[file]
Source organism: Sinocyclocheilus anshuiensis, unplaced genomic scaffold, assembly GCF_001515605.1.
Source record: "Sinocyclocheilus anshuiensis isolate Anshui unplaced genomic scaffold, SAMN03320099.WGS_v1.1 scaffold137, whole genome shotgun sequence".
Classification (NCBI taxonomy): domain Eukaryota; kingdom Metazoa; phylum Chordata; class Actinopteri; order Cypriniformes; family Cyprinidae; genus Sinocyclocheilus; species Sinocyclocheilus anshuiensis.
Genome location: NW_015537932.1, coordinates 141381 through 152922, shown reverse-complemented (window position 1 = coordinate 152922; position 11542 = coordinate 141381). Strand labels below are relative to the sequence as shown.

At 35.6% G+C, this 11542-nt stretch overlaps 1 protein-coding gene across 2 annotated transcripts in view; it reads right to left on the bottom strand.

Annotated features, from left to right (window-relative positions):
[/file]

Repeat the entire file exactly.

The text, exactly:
Source organism: Sinocyclocheilus anshuiensis, unplaced genomic scaffold, assembly GCF_001515605.1.
Source record: "Sinocyclocheilus anshuiensis isolate Anshui unplaced genomic scaffold, SAMN03320099.WGS_v1.1 scaffold137, whole genome shotgun sequence".
Classification (NCBI taxonomy): domain Eukaryota; kingdom Metazoa; phylum Chordata; class Actinopteri; order Cypriniformes; family Cyprinidae; genus Sinocyclocheilus; species Sinocyclocheilus anshuiensis.
Genome location: NW_015537932.1, coordinates 141381 through 152922, shown reverse-complemented (window position 1 = coordinate 152922; position 11542 = coordinate 141381). Strand labels below are relative to the sequence as shown.

At 35.6% G+C, this 11542-nt stretch overlaps 1 protein-coding gene across 2 annotated transcripts in view; it reads right to left on the bottom strand.

Annotated features, from left to right (window-relative positions):